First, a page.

Christian Company Ordered To Take Diversity Classes After Refusal To Print Gay Pride Shirts

Lexington, Ky. (CBS CLEVELAND) — A Lexington human rights commission has ruled that a t-shirt company unlawfully discriminated against a gay organization in its refusal to print the group’s Lexington Pride Festival shirts – and has ordered the company employees to undergo diversity training.

Greg Munson, of the Lexington-Fayette Urban County Human Rights Commission, ruled on Tuesday that Hands On Originals’ refusal to print gay pride festival shirts in 2012 did not violate the vendor’s right to free speech and the free exercise of religion, the Lexington Herald-Leader reports. Hands On Originals had argued that its refusal was because it is a Christian company and disagreed with the message of the shirt – a stylized numeral 5 with rainbow colors and a list of sponsors for the “Lexington Pride Festival.”

The Gay and Lesbian Services Organization found that the company violated the city’s fairness ordinance, which prohibits public businesses from discriminating against people based upon their sexual orientation. In documents released by both the GLSO and Hands On Originals, the commission noted that the t-shirt company should cease “discriminating because of sexual orientation.”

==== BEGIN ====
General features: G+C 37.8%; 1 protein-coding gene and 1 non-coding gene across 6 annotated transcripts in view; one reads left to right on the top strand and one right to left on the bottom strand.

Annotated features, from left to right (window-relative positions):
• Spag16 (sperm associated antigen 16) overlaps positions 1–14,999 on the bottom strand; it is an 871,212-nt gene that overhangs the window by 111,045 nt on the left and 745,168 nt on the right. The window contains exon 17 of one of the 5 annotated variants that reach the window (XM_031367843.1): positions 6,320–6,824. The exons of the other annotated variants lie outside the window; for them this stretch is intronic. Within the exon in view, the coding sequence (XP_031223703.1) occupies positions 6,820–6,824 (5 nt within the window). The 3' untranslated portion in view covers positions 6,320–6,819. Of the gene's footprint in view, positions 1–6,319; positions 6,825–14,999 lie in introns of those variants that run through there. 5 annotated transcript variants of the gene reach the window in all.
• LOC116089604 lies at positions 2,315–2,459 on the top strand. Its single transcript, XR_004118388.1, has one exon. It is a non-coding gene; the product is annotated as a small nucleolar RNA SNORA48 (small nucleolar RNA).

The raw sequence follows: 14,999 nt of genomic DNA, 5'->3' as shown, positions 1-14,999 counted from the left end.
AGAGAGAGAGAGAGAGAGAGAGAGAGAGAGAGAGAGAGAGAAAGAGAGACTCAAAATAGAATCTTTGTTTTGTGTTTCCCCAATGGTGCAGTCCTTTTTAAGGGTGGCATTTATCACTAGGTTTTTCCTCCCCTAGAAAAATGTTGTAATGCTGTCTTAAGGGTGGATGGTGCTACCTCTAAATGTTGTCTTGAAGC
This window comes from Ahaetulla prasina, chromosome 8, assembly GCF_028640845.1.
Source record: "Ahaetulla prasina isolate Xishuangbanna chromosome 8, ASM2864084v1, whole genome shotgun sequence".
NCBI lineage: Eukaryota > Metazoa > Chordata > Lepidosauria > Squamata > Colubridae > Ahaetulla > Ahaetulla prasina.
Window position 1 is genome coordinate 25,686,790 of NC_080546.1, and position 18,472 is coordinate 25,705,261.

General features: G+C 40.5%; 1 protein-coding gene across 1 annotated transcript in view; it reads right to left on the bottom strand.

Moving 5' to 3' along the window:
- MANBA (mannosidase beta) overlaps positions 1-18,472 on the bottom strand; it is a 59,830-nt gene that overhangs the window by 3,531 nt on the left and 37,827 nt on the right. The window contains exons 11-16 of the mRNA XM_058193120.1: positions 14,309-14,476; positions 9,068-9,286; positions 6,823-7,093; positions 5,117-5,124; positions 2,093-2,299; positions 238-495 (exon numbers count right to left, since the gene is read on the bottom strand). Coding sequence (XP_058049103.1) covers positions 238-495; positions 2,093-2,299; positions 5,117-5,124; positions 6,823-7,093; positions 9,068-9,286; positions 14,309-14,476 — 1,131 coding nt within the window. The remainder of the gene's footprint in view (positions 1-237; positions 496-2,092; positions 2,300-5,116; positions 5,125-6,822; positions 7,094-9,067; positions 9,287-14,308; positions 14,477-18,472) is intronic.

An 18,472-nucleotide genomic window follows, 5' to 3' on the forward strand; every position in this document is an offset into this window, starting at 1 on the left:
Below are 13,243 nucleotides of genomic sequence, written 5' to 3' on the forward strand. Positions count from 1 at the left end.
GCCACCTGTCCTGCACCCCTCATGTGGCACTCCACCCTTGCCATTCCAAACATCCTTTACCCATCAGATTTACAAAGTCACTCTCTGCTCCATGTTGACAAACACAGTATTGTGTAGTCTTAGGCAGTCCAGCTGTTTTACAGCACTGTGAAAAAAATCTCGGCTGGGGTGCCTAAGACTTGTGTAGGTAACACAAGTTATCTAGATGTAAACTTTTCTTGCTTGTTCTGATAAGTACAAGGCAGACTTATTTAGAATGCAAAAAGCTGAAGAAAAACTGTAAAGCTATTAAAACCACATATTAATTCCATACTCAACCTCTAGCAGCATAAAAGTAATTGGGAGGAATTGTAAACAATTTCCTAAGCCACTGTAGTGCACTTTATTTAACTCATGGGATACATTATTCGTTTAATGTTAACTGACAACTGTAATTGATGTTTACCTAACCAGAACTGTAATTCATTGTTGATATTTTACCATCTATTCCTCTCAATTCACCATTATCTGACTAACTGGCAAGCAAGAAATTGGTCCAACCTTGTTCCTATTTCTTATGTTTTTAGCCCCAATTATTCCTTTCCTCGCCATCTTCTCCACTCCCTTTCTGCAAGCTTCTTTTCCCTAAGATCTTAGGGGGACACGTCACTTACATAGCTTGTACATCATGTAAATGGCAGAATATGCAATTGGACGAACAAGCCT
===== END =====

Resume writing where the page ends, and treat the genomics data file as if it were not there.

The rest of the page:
“The evidence of record shows that the respondent discriminated against GLSO because of its members’ actual or imputed sexual orientation by refusing to print and sell to them the official shirts for the 2012 Lexington Pride Festival,” said Munson.

In March 2012, the Gay and Lesbian Services Organization filed the complaint against Hands On Originals, saying the Christian organization had discriminated against them in their refusal to print the shirts.

“We are happy to finally have a declaration from the Human Rights Commission that Hands On Originals did discriminate and they should refrain from discriminating in the future,” said Aaron Baker, the GLSO’s president. “In some sense, I feel like we’ve gotten what we were looking for since the Human Rights Commission has agreed with us.”

The law doesn’t allow for punitive damages, but compensatory damages account for things such as the cost of time spent researching other t-shirt printers or higher costs using a different company. Because of this case’s publicity, the GLSO received the t-shirts for free from the Cincinnati company Cincy Apparel.

The Alliance Defending Freedom, who represented Hands On Originals, released a statement of its disappointment with the Lexington commission’s ruling, noting that it would also require printers to do business with groups such as the Westboro Baptist Church, or other extreme organizations.

“No one should be forced by the government — or by another citizen — to endorse or promote ideas with which they disagree,” said ADF Senior Legal Counsel Jim Campbell, who argued before the hearing examiner on behalf of Hands On Originals on June 19.

The ruling dictates that Hands On Originals must not discriminate in the future and that company employees must undergo diversity training within the next year.

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